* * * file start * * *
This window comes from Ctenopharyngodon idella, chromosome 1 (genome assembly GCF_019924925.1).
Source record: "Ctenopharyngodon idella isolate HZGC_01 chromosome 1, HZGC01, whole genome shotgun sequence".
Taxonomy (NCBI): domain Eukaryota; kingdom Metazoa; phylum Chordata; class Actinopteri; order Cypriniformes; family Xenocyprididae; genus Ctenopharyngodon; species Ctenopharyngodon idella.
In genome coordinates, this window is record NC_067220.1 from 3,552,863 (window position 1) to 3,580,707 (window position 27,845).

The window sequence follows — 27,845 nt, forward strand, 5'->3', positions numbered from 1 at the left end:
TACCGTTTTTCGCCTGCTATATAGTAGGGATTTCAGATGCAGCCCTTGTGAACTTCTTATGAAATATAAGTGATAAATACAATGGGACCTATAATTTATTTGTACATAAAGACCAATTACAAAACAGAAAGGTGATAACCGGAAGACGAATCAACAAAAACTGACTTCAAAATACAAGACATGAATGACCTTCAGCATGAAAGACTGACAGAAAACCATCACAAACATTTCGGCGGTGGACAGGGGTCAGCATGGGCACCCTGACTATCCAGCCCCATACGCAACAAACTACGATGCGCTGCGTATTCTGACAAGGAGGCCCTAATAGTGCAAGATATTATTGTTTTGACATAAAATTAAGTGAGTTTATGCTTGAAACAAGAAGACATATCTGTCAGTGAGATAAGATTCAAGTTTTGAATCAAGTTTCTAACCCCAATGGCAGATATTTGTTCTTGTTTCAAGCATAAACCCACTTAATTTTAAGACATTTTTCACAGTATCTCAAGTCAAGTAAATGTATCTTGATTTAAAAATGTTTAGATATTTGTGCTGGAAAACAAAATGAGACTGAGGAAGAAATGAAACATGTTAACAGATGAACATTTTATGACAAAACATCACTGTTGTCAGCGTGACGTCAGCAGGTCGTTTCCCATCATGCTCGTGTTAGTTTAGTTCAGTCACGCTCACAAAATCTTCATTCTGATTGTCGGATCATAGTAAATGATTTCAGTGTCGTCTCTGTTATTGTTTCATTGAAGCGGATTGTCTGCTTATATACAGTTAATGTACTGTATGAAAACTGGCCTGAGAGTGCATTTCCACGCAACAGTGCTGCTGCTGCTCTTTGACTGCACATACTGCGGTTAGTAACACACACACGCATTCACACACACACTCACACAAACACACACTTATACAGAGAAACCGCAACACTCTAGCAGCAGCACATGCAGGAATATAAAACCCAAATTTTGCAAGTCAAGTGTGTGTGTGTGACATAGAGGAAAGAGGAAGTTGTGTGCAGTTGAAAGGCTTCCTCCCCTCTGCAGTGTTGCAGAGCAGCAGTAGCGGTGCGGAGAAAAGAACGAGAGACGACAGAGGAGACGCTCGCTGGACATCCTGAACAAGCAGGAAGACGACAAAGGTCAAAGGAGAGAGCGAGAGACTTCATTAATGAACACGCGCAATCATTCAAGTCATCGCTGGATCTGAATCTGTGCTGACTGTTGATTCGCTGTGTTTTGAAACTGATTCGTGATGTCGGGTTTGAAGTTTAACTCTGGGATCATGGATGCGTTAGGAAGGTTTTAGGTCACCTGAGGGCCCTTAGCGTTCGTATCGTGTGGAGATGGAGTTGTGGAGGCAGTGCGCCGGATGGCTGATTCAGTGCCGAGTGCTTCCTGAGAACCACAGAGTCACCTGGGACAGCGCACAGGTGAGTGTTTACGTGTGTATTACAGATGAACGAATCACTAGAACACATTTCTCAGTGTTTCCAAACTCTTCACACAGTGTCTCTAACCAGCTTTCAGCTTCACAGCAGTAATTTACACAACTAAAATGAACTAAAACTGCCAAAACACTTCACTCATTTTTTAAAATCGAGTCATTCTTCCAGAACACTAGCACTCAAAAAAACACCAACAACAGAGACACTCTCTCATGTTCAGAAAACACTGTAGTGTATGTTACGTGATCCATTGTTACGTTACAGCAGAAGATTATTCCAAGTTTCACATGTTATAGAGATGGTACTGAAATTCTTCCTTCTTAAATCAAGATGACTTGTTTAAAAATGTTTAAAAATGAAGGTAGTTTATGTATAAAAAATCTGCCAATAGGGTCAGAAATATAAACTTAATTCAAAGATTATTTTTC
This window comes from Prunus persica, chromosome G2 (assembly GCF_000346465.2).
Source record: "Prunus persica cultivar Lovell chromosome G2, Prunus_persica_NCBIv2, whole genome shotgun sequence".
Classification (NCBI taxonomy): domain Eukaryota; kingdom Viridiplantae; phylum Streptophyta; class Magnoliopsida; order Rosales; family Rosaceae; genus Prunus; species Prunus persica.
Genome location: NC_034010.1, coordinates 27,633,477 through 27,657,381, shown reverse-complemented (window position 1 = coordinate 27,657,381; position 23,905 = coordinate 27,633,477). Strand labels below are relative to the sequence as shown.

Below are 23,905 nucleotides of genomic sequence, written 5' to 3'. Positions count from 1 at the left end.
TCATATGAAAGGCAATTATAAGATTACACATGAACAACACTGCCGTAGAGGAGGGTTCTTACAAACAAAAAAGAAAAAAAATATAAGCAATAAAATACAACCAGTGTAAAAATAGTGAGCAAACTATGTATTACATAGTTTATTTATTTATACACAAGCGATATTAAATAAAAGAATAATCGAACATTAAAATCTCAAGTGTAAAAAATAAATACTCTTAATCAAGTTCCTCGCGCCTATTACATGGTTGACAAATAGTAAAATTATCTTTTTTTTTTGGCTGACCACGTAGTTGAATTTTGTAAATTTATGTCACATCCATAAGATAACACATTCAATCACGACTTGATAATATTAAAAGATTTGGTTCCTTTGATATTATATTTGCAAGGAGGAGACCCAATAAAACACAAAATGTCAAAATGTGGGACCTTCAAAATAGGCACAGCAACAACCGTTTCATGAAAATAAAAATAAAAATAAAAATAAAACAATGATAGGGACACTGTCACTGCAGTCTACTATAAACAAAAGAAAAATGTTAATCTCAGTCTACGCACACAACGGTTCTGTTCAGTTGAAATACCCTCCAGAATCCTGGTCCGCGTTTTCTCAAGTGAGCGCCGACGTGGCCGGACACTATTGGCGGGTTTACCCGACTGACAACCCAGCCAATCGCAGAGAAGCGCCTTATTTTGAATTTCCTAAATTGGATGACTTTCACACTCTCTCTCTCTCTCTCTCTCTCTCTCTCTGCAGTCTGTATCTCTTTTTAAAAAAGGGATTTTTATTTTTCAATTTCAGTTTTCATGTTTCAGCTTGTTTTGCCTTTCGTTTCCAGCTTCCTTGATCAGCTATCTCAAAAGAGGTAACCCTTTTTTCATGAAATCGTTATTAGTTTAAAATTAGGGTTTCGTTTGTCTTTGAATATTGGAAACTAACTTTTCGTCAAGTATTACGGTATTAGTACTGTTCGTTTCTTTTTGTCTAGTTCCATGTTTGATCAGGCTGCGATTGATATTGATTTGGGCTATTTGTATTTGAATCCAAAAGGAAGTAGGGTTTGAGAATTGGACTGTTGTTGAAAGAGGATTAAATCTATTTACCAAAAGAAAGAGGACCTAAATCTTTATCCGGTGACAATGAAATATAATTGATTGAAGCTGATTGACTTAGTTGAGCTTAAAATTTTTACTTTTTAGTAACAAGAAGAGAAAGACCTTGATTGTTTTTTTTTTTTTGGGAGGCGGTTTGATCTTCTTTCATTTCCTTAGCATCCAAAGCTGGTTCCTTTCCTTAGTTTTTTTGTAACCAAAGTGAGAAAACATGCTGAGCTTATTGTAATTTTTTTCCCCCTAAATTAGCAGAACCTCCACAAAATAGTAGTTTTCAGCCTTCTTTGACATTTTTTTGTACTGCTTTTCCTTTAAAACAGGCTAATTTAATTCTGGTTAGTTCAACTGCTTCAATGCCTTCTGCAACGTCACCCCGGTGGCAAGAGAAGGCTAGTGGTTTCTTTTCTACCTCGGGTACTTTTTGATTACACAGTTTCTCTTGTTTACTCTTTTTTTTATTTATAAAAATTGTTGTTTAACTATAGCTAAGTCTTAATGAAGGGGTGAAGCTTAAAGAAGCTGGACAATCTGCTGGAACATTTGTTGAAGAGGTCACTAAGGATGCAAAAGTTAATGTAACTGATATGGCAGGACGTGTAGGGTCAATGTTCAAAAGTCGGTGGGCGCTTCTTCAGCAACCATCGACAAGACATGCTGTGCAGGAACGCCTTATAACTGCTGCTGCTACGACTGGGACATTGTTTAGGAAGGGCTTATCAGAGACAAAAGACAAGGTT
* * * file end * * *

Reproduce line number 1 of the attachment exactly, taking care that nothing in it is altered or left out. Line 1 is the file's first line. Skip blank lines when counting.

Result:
This window comes from Ctenopharyngodon idella, chromosome 1 (genome assembly GCF_019924925.1).